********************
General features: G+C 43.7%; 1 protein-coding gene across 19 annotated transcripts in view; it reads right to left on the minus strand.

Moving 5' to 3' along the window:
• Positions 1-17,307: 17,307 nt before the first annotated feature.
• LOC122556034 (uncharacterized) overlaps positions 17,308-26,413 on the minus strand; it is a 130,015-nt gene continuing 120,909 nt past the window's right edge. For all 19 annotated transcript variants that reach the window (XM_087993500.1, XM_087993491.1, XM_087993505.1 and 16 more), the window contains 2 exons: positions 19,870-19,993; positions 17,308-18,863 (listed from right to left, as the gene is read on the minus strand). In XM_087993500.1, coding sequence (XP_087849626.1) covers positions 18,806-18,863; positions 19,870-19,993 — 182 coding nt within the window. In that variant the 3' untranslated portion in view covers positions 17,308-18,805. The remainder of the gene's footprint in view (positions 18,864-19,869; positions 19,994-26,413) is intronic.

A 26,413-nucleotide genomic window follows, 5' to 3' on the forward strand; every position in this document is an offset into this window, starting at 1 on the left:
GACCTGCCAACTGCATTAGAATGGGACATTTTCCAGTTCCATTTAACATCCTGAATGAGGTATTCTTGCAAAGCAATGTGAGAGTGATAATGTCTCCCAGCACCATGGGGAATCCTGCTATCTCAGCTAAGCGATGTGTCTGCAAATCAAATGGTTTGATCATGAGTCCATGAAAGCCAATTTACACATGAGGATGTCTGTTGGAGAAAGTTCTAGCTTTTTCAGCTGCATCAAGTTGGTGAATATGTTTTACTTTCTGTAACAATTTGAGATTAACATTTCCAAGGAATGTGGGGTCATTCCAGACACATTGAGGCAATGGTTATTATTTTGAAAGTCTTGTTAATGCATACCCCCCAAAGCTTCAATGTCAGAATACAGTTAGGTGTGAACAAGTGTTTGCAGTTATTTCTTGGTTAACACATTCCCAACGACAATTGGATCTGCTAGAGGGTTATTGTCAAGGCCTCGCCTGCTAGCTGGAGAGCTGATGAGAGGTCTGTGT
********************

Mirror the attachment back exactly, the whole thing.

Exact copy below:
General features: G+C 43.7%; 1 protein-coding gene across 19 annotated transcripts in view; it reads right to left on the minus strand.

Moving 5' to 3' along the window:
• Positions 1-17,307: 17,307 nt before the first annotated feature.
• LOC122556034 (uncharacterized) overlaps positions 17,308-26,413 on the minus strand; it is a 130,015-nt gene continuing 120,909 nt past the window's right edge. For all 19 annotated transcript variants that reach the window (XM_087993500.1, XM_087993491.1, XM_087993505.1 and 16 more), the window contains 2 exons: positions 19,870-19,993; positions 17,308-18,863 (listed from right to left, as the gene is read on the minus strand). In XM_087993500.1, coding sequence (XP_087849626.1) covers positions 18,806-18,863; positions 19,870-19,993 — 182 coding nt within the window. In that variant the 3' untranslated portion in view covers positions 17,308-18,805. The remainder of the gene's footprint in view (positions 18,864-19,869; positions 19,994-26,413) is intronic.

A 26,413-nucleotide genomic window follows, 5' to 3' on the forward strand; every position in this document is an offset into this window, starting at 1 on the left:
GACCTGCCAACTGCATTAGAATGGGACATTTTCCAGTTCCATTTAACATCCTGAATGAGGTATTCTTGCAAAGCAATGTGAGAGTGATAATGTCTCCCAGCACCATGGGGAATCCTGCTATCTCAGCTAAGCGATGTGTCTGCAAATCAAATGGTTTGATCATGAGTCCATGAAAGCCAATTTACACATGAGGATGTCTGTTGGAGAAAGTTCTAGCTTTTTCAGCTGCATCAAGTTGGTGAATATGTTTTACTTTCTGTAACAATTTGAGATTAACATTTCCAAGGAATGTGGGGTCATTCCAGACACATTGAGGCAATGGTTATTATTTTGAAAGTCTTGTTAATGCATACCCCCCAAAGCTTCAATGTCAGAATACAGTTAGGTGTGAACAAGTGTTTGCAGTTATTTCTTGGTTAACACATTCCCAACGACAATTGGATCTGCTAGAGGGTTATTGTCAAGGCCTCGCCTGCTAGCTGGAGAGCTGATGAGAGGTCTGTGT